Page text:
By Lisa O'Keefe, Sr. Program Administrator
Julia Dyer Merrill, MD devoted her life to making the lives of children better. She was born in Saco, Maine, on March 11, 1861 and was educated in Saco public schools. For two years she taught school before entering a training school for nurses at New Haven, CT. Upon completion, she enrolled in a post-graduate course at the New York Lying-in Hospital. During the next two years, she served as the superintendent of the North Adams Training School for Nurses (MA). She studied medicine at Wooster University in Ohio, then moved to Chicago, transferring to Northwestern University Woman’s Medical School, from which she graduated in 1895.
Merrill served as Assistant Clinical Professor of Pediatrics at Rush Medical College from 1897 to 1913. She was a member of the pediatric staff at various Chicago hospitals: Presbyterian, Tabitha (later called Norwegian-American), the Chicago Maternity, Mary Thompson, and the Maimonides (later called Mt. Sinai). She devoted her time to the Lincoln Park Sanitarium for Babies, the Jackson Park Sanitarium, and the Marks Nathan Jewish Orphanage. She was a fellow of the American Medical Association, the Illinois Medical Society, the Chicago Medical Society, the Women’s Club, the Pediatric Association, and the Association of American Teachers of Diseases of Children. Her reputation was that of a devoted physician, and as a patient, thoughtful instructor, who impressed her students with her thoroughness and conviction.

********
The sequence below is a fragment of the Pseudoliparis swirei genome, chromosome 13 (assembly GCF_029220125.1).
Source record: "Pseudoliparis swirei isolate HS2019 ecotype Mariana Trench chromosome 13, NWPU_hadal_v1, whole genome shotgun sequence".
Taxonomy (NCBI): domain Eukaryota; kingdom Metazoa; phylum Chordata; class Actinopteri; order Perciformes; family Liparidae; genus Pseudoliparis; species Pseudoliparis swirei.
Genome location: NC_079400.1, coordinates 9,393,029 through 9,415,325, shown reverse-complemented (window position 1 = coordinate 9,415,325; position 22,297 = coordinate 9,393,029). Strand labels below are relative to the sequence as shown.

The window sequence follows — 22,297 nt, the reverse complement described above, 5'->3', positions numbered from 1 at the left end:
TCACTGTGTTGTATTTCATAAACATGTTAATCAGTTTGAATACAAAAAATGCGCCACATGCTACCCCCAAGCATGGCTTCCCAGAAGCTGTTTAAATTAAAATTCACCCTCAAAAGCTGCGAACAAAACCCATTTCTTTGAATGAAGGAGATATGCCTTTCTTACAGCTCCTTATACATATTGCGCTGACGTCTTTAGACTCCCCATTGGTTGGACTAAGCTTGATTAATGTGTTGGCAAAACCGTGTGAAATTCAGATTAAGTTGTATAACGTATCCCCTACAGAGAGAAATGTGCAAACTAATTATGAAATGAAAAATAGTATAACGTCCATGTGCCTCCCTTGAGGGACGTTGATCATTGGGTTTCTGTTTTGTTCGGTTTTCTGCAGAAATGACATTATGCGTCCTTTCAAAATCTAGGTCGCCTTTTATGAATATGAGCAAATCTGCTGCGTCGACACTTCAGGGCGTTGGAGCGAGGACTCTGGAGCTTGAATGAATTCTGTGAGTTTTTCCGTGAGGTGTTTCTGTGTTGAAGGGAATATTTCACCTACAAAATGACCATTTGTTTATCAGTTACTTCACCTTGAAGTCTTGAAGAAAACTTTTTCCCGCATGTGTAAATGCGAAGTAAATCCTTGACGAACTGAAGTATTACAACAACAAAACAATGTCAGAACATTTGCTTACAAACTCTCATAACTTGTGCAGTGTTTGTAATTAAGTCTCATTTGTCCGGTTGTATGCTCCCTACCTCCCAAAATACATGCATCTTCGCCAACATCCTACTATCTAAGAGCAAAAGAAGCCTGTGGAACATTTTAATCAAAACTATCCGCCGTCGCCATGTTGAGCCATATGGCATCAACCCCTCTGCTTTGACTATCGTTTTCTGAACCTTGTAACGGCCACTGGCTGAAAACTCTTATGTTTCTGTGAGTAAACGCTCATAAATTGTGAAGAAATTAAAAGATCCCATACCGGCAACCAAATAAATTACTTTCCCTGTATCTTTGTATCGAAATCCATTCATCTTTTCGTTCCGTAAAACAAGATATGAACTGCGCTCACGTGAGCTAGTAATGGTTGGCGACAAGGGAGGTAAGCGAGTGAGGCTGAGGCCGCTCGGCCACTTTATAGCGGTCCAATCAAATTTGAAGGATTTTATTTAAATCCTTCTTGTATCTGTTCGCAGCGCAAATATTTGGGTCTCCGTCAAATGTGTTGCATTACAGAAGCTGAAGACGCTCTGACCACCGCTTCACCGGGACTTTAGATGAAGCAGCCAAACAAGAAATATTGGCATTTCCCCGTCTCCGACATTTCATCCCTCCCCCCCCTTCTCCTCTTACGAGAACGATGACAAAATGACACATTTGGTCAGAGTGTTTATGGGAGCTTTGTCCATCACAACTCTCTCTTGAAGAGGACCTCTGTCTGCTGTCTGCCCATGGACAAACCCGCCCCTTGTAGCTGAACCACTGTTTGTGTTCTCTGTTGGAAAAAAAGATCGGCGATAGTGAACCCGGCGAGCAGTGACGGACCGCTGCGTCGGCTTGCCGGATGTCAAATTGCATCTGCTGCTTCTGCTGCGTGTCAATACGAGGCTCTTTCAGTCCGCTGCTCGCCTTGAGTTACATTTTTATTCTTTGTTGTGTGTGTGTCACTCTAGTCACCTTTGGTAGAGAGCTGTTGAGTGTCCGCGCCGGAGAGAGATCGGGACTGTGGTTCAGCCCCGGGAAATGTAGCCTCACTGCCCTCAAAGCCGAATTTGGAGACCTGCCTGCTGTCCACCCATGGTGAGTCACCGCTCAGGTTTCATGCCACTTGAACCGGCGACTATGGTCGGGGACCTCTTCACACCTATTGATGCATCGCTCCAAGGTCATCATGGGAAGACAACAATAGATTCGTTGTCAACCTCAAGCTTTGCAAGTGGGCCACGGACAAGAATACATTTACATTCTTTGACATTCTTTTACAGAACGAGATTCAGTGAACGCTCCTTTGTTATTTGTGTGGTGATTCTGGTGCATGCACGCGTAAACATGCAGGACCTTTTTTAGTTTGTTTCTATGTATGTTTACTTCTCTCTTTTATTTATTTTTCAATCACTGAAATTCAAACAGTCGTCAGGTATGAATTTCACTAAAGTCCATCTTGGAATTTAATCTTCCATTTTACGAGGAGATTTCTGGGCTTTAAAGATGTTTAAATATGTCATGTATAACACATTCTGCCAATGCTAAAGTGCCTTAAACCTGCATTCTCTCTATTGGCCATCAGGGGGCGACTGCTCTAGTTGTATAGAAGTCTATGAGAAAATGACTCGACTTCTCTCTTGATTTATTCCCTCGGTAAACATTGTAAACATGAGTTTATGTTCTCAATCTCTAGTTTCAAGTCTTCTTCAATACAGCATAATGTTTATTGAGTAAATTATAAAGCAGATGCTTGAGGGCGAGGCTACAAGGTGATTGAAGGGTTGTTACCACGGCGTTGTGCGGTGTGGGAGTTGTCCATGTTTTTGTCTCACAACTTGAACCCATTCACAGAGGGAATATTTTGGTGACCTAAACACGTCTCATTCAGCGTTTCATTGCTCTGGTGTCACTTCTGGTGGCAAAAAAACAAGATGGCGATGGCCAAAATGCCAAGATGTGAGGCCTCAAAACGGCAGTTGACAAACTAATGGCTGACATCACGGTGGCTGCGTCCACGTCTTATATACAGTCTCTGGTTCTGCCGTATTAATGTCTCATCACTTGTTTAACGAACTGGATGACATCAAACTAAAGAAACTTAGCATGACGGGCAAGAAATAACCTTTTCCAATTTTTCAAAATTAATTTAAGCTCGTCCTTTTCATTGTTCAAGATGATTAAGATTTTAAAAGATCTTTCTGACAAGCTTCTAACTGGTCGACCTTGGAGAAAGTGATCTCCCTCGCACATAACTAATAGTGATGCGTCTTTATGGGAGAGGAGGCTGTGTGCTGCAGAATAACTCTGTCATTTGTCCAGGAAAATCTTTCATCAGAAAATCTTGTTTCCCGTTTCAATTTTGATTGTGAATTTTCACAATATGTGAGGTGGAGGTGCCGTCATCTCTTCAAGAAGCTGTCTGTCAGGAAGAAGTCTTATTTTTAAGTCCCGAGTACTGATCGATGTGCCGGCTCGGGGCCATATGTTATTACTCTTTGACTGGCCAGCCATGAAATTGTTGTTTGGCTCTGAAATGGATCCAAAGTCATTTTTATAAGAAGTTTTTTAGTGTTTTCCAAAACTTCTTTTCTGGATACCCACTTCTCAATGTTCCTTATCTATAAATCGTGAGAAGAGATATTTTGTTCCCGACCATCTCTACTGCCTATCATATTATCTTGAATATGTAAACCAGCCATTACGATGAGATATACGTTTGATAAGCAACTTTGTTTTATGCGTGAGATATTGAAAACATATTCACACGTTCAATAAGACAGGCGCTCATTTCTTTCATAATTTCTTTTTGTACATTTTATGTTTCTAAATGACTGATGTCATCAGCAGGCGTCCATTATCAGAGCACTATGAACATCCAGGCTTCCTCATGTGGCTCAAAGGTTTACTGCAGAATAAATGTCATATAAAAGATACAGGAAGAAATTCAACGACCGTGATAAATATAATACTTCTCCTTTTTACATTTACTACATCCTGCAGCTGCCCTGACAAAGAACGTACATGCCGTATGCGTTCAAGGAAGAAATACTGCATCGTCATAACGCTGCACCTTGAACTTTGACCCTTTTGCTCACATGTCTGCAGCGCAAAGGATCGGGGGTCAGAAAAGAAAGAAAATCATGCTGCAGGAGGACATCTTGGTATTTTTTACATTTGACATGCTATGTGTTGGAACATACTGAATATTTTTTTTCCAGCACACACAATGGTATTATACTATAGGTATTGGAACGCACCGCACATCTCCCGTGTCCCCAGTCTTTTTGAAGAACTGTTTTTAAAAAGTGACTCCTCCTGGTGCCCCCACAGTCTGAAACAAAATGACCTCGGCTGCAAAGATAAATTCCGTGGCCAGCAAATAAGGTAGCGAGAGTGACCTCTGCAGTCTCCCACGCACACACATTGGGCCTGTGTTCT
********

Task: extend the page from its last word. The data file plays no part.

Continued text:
Merrill partnered with Alfred C. Cotton, MD and assisted him in the compilation of his works on the diseases of children. She was deeply committed to making milk available to children and ensuring that milk in Chicago was safe to drink and free of disease. In her role on the Chicago Milk Commission Association of the Chicago Medical Society, it was widely recognized that much of the program’s success was due to her commitment. Two different accolades in volume 26 of the Illinois Medical Journal credit her work on medical inspection of employees and making the milk industry safer:
Julia Dyer Merrill, MD died at her home in Chicago on May 18, 1914 from endocarditis, complicated by pneumonia. She was just 53 years old and her death was widely mourned. She was beloved as a “loyal and sympathetic friend, a woman of the highest refinement and nobility of purpose.” The memorial service, held by the Medical Women’s Club and Chicago Medical Society, was attended by hundreds of mourners.
Thank you to Connie Guerin, relative of Julia Dyer Merrill, MD, for providing a photograph from the family’s collection.